England's struggle in Test cricket poses grave threat to their No 1 spot

The crushing innings and 12 runs loss in the opening Test against South Africa has put England in a do-or-die situation in defending their No 1 ranking © Getty Images

By Devarchit Varma


After they trounced India last year to become the top-ranked team in Test cricket, some of England’s players expressed that this side must go on to become their best-ever, and create a legacy. But after five loses in last nine Test matches since laying hands on the ICC championship mace, including the one against South Africa earlier this week, the English think tank is posed with some of the most boggling challenges in recent times.


The crushing innings and 12 runs loss in the opening Test against South Africa has put England in a do-or-die situation in defending their No 1 ranking.


The famed English bowling attack produced its worst show, taking mere two wickets as South African batsmen pummeled them for about two days. In the batting department, apart from Alastair Cook and Jonathan Trott to an extent, the England batsman fumbled against an attack which is worthy of being considered as one of the best in recent times.


What was surprising was the manner in which England lost the game, with their bowlers failing to make crucial breakthroughs, and their batsmen failing to dig in when most needed. Apart from Ian Bell and Matt Prior in the second innings, no English batsmen could actually pose a threat to the South Africans.


The manner in which they lost will indeed put a lot of psychological pressure on England, especially their bowlers. There were no demons in the pitch or the conditions that made batting difficult. Yet, England found both batting and bowling difficult at the Kennington Oval in London.


It was indeed a rare occasion in a Test match where one side was bowled out twice, while the other lost only two wickets.


The current side’s aspirations for becoming England’s best-ever and create a legacy are now far away things, as there are more imposing challenges at front. In past few months, they have lost more Test matches than have won – an area where they would definitely strive to improve. England Cricket Board (ECB) and their somewhat-rigid team management, which in the past has garnered appreciation for giving the conventional form of the game the topmost priority, must be astounded with the below stats.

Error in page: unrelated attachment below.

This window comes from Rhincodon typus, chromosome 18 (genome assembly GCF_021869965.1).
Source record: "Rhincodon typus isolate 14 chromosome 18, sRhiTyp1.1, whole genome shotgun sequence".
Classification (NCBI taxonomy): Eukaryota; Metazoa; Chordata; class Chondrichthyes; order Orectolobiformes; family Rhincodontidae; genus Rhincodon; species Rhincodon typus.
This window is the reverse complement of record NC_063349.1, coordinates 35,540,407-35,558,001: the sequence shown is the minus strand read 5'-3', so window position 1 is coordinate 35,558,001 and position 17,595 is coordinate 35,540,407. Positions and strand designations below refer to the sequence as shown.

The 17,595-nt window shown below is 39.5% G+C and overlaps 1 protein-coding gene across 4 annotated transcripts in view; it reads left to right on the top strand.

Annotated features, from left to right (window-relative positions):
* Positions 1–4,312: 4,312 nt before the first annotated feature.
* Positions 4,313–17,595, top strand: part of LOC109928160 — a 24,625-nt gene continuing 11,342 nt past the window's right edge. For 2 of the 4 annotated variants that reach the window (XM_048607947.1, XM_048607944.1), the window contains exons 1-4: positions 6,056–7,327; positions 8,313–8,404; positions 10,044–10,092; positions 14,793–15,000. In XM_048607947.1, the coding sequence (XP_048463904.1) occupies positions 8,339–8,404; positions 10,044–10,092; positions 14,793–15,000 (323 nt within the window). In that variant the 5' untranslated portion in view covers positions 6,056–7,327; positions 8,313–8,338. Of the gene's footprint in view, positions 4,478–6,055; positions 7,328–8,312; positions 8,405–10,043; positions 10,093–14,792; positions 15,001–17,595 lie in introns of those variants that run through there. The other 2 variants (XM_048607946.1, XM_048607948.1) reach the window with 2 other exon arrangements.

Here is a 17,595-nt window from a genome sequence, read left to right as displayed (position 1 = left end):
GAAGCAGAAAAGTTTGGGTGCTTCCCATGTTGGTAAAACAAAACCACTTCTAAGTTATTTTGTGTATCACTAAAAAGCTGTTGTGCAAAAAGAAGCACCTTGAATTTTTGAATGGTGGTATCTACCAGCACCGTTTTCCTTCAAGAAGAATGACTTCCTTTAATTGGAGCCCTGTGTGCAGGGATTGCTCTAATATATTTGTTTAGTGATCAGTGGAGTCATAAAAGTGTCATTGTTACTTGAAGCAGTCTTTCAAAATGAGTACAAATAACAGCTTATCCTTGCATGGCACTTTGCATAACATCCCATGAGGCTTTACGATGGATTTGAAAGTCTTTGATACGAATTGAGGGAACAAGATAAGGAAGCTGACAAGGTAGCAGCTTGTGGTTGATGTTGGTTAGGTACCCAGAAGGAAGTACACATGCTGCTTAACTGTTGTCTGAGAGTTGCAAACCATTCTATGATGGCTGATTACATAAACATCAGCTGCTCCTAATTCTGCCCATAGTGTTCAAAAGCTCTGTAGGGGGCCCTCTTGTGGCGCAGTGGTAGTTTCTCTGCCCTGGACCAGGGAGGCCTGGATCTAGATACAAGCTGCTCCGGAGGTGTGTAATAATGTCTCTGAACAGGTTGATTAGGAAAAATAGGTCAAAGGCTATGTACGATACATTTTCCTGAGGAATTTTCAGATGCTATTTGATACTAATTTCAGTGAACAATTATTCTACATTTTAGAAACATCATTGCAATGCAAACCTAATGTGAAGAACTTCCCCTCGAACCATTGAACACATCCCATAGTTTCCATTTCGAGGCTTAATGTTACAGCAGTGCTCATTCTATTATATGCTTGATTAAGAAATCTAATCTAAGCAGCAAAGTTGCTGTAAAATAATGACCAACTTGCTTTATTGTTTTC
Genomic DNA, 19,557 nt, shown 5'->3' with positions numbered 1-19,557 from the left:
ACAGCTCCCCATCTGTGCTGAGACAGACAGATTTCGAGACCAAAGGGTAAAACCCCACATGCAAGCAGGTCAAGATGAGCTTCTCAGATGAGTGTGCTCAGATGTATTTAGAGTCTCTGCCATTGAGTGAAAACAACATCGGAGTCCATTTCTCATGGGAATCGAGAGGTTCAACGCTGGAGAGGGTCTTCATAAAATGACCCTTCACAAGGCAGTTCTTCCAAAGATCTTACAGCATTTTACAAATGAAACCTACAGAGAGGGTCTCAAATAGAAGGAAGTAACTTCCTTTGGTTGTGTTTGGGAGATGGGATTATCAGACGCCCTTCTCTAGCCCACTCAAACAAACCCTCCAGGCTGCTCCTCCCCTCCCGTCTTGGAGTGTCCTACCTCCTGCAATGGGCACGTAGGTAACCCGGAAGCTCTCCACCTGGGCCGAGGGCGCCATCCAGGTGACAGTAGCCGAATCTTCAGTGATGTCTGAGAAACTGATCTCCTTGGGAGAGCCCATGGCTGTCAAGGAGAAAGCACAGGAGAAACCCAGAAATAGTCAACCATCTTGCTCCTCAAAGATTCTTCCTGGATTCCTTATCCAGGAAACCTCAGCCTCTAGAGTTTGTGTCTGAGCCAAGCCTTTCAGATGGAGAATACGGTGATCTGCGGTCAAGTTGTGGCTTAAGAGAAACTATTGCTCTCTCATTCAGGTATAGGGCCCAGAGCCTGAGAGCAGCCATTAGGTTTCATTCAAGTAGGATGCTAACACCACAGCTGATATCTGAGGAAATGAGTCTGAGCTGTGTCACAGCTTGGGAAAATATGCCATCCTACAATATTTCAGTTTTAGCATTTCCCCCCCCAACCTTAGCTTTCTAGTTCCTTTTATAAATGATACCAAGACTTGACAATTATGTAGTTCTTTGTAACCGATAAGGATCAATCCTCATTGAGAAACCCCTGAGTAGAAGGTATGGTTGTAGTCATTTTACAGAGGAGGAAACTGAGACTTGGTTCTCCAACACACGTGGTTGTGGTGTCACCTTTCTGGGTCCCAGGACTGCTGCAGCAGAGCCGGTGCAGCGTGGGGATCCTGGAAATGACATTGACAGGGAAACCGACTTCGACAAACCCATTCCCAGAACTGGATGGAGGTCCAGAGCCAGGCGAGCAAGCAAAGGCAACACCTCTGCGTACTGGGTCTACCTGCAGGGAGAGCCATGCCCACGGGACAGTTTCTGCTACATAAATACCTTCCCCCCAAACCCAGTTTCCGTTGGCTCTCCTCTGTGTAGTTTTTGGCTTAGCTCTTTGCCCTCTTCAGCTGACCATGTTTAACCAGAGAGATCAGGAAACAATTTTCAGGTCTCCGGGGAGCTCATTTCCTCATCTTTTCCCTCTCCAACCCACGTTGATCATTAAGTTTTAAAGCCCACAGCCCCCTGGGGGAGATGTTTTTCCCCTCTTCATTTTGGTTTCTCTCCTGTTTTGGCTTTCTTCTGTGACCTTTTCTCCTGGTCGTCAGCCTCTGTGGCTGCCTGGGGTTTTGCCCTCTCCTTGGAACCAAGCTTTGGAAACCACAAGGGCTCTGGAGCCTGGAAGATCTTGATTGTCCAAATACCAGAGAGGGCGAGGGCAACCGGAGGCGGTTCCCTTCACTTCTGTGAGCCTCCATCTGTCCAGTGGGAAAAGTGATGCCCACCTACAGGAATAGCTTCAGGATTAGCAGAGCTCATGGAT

Here is how England performed in Tests since becoming the No. 1 side:












After India’s whitewash, England travelled to UAE to take on Pakistan in January-February 2012, where they were drubbed 0-3 by the then fifth-ranked Pakistan. England did manage to draw a two-match Test series in Sri Lanka by 1-1 in March-April 2012, but their 2-0 win at home over a lowly West Indies was surely not much of a contest.


It is second time in the span of one year that South Africa are close to snatch the No 1 spot from England. Earlier this year, South Africa needed a clean sweep in three-match series over New Zealand to become No 1 – provided England lost all Tests to Pakistan. England did lose all three Tests to the Asian side, but South Africa could manage only a 1-0 win over the Kiwis.


England cricket is on the threshold of a new era. If they manage to bounce back against impregnable-looking South Africans in the upcoming weeks, they might go on to hold on the mace for few more months. But, there’s still no respite: England travel to New Zealand for a Test series in February-March next year followed by the Ashes in June 2013, but not before facing India in four Test matches later this year, on rank turners.


England need quick solutions.


(Devarchit Varma is a cricket fanatic who finds nothing more exciting to do than to write, watch or play cricket. An ardent Test cricket fan, he often goes alone to see his favourite players in action)